Uptight people like English are the only ones who couldn’t find fun in this year’s event. Even Sheriff Burright, who talked to me as he strolled through the venue, couldn’t find much to complain about.
“These people look pretty harmless,” Burright said. “There’s too much dope smoking going on, but what can you expect ? it’s Bill’s event.”
Burright and his officers maintained a non-intrusive stance, although the private security team that the ordinance had required Conde to hire was overzealous and unprofessional in searching people and confiscating pot and shrooms.
As the event ended Sunday night, it appeared that few if any people had been arrested or detained on drug charges.
One officer said that the most serious crime he’d heard about occurred when a 350 pound man and his less-portly female partner jumped onstage and disrobed.
“The guy was huge and very white,” the officer said. “I think that most people felt that this was indecent exposure. He bent over with his back to the crowd. None of us had the heart to arrest him.”
Yearning for freedom
The Conde World Hemp Festival, almost killed by government harassment and financial problems, was largely a success. Its final hours were marred by an early closure order that Conde received via telephone from the sheriff’s department, which meant that the event’s highly popular glass competition wasn’t rewarded by a proper awards ceremony.
Conde came on the stage, and in a voice choked with rage and sadness, told the crowd that he had been ordered to end the event or face police action to clear his property of all visitors.
The impeccable and suave master of ceremonies, Michael John, had earlier asked me to fill in for him during closing ceremonies. He strolled off into the distance, crossed Conde’s fence to where his plane sat on a tiny airport runway, and flew off just as Bill was delivering his final farewell to the crowd. Michael circled the venue once, tipped his wings in salute, then headed into the ether.
The next day, I visited Bill, and noticed that he had put a for sale sign up.
“We showed that we could jump through all their stupid hoops, we put on a good clean party without any problems, and now we can move on,” Conde said. “I am ready to sell everything I have built here and move to Belize. Ruby is going to be bringing another Conde into the world soon, and I want that baby born in a free country.”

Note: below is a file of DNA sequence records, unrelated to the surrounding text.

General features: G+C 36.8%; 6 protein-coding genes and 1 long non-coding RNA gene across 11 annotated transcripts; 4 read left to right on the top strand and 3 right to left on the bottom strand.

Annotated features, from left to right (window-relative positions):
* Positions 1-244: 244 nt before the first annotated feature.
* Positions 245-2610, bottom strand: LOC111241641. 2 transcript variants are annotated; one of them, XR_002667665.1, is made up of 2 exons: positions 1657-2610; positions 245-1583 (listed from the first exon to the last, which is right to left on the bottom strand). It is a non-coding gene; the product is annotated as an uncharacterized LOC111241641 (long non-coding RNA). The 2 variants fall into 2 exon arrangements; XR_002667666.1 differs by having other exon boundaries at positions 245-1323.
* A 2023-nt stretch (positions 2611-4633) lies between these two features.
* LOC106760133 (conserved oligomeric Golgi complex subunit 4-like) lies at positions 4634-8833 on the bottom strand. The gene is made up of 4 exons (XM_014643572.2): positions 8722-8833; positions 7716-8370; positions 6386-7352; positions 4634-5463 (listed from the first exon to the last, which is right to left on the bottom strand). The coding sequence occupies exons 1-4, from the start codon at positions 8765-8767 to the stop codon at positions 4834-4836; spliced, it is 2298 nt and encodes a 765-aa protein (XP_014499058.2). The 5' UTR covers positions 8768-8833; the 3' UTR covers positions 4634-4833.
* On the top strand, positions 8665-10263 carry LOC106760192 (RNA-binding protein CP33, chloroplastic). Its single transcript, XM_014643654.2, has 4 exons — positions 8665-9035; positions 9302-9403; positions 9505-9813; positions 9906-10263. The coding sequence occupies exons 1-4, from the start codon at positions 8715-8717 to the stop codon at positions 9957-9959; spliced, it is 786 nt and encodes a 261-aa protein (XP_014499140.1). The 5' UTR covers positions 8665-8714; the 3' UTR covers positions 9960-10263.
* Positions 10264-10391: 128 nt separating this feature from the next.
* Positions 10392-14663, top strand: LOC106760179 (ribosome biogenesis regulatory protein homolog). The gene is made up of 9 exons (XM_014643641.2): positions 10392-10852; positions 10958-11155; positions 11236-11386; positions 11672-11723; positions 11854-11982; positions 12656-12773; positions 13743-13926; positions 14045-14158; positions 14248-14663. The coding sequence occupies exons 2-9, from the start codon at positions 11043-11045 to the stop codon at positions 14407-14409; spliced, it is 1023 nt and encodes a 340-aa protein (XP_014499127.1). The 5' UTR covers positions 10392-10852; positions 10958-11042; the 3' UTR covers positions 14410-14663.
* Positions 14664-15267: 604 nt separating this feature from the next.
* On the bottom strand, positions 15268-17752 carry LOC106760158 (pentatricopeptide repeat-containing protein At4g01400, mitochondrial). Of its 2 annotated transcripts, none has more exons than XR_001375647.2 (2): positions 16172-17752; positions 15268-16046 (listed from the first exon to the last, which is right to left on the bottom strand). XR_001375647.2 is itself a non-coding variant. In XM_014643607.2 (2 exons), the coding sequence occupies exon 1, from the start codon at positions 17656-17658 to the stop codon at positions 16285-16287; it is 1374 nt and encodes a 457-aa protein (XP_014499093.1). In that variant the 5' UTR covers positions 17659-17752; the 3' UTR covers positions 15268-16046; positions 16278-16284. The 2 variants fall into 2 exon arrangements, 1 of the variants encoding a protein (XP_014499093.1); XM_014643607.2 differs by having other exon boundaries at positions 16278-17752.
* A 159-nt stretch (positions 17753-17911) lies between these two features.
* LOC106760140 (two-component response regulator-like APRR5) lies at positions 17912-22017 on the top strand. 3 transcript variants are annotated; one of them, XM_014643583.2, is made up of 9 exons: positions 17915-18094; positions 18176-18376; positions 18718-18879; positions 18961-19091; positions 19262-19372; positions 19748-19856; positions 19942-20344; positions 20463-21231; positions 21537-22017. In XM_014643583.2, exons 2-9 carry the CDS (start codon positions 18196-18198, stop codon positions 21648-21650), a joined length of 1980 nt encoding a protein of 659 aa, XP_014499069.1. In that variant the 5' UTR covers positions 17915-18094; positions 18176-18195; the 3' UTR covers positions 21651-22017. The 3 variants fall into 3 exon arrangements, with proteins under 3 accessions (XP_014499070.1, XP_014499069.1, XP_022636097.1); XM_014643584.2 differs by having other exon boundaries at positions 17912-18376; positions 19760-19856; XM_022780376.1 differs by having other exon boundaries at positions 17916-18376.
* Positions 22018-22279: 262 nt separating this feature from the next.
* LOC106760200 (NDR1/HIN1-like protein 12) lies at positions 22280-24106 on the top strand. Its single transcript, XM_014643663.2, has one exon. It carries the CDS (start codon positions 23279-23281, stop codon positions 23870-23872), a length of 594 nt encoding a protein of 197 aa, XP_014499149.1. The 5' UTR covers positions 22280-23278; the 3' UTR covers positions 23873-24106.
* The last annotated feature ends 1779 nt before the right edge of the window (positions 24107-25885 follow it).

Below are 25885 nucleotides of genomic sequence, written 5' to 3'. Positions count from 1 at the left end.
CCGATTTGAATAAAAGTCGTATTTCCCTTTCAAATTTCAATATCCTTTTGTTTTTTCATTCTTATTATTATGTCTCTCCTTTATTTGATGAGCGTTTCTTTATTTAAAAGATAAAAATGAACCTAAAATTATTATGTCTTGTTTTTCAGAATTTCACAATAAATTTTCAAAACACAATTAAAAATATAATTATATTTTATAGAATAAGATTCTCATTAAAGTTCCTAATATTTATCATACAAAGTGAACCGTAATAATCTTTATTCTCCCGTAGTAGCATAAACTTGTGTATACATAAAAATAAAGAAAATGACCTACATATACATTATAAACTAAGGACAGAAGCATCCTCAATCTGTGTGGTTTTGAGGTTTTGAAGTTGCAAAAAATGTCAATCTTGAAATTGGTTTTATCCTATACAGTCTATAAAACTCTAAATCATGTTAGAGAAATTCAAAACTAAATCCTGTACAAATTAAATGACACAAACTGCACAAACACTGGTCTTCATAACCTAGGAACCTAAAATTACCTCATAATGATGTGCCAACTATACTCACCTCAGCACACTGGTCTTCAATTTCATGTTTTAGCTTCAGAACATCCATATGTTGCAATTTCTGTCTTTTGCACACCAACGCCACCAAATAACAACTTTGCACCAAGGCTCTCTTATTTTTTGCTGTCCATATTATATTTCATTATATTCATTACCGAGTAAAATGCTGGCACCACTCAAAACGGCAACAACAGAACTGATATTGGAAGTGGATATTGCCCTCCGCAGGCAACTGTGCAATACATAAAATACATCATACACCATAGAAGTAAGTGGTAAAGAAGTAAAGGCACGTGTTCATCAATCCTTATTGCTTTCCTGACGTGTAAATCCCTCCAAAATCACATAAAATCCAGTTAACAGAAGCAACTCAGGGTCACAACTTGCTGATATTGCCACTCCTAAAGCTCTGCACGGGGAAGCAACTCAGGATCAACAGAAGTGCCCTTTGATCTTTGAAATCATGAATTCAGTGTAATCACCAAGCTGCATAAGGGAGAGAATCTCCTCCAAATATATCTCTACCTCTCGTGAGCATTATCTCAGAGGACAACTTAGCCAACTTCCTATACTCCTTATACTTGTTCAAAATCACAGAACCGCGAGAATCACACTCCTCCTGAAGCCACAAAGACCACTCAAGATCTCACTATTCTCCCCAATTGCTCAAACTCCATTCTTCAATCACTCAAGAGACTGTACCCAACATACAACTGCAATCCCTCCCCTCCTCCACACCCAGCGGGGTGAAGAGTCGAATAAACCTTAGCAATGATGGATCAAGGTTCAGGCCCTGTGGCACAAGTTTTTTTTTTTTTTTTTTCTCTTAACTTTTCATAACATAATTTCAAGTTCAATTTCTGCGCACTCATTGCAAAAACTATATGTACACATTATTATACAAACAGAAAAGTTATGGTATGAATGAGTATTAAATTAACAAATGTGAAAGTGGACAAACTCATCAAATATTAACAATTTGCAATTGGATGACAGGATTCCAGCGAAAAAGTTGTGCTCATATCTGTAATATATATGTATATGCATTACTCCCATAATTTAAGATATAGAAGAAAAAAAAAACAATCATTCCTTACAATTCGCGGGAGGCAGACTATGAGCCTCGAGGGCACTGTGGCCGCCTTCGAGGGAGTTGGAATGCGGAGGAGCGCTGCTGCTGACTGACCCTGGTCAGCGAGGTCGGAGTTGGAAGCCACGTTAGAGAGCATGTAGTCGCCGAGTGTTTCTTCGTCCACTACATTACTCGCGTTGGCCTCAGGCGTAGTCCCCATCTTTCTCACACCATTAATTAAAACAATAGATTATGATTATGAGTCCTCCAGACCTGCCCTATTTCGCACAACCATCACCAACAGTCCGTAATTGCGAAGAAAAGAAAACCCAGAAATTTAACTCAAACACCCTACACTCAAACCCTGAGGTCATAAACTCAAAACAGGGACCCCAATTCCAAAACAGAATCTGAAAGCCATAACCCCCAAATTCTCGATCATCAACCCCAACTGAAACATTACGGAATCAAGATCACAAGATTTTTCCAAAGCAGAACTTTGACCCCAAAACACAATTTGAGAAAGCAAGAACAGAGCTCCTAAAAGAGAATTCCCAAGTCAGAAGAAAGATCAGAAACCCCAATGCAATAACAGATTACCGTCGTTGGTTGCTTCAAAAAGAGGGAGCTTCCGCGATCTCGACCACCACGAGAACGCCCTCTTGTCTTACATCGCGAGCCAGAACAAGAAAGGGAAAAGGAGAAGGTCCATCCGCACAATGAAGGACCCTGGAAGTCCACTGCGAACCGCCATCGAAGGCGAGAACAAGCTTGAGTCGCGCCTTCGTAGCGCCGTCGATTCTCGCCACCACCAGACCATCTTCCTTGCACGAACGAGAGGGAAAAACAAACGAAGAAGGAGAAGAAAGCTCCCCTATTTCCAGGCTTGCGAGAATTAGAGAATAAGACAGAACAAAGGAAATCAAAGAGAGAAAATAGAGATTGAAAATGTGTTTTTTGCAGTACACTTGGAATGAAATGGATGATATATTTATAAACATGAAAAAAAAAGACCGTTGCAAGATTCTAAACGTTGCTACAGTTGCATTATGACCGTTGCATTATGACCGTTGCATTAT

As I drove away from Oregon, I silently applauded Bill Conde’s courage and the sheriff’s restraint. Lots of people were smoking pot and tripping on shrooms at Conde’s festival, but the cops had walked by them without incident.
Having had my ribs kicked in at a hemp festival in early July, I knew how bad police could be, and how negligent hemp festival promoters could be. Whatever flaws people attribute to Conde, he’d at least prevented police from brutalizing his audience during the festivals I had attended on his land. He’d brought in great musical acts and speakers, and had provided enough food, water and toilets for his guests. He’d put together a staff of volunteers and employees who cared about the audience and Conde’s reputation. And he’d done it while facing serious criminal charges.
As for the larger lessons learned, I yearn for a time when the cannabis culture can meet publicly and without fear in America, on private and public land, to ingest herb, listen to music, dance, make love, network, activate.
We desperately need people who care enough, and who are bright enough, to stand down the police, to find the money to pay for crowd amenities, to bring in popular pro-pot bands, to do quality multi-media advertising, to provide education and entertainment for all ages and all types of people.
Right now, the Seattle Hempfest is the only event that comes close to this dream of an ideal hemp event, and it’s too short, lasting only one day.
Why do I care? Because pot gatherings are spiritual and necessary. As Conde said before the microphone was yanked from his hand by an anxious handler, “Someday, people will drive by here, and all they’ll see is an empty field of grass, driven down by the wind, with a few sticks poking up, and they’ll never know the family and spirit we created. It will never be the same, it will never live again, because you won’t be here.”